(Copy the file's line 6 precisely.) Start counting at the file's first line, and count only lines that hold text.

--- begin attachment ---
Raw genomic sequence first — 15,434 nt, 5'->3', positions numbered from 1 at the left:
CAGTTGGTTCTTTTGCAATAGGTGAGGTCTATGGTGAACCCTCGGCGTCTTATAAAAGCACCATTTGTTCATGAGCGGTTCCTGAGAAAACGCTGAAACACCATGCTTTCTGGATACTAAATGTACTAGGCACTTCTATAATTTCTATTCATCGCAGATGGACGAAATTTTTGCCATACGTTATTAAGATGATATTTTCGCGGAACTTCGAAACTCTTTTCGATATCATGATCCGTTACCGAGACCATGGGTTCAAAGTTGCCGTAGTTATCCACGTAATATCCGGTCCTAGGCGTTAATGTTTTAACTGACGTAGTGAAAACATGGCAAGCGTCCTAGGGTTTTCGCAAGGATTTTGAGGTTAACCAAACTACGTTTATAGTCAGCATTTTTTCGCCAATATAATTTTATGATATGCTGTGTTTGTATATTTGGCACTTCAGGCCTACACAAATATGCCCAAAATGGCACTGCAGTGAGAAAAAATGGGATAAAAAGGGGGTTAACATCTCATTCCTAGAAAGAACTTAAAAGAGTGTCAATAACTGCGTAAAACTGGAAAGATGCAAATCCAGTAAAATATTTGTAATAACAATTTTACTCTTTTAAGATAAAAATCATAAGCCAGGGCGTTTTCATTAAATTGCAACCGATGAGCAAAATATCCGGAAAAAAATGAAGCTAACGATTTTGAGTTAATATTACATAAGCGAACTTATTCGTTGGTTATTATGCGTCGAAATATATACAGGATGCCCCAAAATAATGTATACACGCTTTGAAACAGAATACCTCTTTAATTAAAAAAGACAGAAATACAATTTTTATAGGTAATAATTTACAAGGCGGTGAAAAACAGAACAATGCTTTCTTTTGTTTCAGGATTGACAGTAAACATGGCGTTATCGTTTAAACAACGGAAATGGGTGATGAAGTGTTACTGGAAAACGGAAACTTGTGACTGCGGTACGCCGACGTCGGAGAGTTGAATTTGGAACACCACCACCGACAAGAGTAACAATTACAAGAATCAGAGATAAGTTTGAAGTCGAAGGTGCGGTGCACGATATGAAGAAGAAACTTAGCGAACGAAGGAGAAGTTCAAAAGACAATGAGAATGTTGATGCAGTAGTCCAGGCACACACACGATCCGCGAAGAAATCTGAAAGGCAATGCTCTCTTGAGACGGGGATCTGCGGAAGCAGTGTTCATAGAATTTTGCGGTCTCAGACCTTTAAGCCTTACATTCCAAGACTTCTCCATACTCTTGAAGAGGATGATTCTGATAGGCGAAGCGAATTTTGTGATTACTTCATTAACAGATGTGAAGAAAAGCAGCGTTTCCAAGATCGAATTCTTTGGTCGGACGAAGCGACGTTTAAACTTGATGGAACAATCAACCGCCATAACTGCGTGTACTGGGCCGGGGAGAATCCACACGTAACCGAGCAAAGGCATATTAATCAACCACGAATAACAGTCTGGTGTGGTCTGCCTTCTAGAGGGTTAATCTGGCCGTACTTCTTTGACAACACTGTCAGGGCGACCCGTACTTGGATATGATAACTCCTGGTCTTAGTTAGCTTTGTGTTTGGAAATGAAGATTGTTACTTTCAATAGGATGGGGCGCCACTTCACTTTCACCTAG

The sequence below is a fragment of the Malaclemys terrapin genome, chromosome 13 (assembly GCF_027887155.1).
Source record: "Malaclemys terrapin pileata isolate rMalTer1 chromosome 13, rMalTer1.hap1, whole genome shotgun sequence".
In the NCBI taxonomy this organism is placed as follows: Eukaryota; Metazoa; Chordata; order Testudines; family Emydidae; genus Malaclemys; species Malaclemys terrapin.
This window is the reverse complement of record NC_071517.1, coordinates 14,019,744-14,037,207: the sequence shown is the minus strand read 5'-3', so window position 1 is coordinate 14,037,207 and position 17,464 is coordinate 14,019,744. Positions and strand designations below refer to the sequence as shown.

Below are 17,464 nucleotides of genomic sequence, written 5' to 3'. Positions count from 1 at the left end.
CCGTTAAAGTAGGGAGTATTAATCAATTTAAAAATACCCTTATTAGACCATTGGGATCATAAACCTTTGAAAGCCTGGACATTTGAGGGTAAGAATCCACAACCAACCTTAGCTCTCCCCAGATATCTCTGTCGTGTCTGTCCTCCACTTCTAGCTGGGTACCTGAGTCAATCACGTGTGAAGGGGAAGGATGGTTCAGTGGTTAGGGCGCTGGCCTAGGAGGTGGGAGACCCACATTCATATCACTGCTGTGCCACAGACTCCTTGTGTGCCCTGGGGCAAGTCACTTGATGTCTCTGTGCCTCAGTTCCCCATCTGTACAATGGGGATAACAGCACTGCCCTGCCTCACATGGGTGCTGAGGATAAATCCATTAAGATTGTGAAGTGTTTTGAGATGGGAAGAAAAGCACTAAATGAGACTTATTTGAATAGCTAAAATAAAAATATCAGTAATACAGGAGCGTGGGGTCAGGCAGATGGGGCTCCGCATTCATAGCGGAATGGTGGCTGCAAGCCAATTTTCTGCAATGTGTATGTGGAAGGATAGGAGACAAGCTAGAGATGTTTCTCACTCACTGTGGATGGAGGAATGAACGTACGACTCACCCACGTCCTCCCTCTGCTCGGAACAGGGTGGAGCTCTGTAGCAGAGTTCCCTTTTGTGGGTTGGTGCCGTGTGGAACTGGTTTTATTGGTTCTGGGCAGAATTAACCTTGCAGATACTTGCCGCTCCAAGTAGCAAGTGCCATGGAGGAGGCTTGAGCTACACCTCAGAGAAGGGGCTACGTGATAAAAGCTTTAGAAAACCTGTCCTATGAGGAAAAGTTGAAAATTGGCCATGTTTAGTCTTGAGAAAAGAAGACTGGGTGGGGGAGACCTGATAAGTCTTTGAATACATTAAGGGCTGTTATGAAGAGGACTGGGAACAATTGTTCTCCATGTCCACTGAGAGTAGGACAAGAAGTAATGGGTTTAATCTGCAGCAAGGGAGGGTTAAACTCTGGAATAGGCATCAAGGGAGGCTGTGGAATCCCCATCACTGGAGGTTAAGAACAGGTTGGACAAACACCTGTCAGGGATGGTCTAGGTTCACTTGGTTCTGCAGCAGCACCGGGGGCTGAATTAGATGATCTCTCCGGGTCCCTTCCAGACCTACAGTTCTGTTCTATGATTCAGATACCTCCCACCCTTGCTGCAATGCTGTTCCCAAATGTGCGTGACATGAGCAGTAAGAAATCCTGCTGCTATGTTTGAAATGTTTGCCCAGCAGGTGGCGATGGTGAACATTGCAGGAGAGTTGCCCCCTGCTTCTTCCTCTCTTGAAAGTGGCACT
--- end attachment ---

This window is the reverse complement of record NC_071517.1, coordinates 14,019,744-14,037,207: the sequence shown is the minus strand read 5'-3', so window position 1 is coordinate 14,037,207 and position 17,464 is coordinate 14,019,744. Positions and strand designations below refer to the sequence as shown.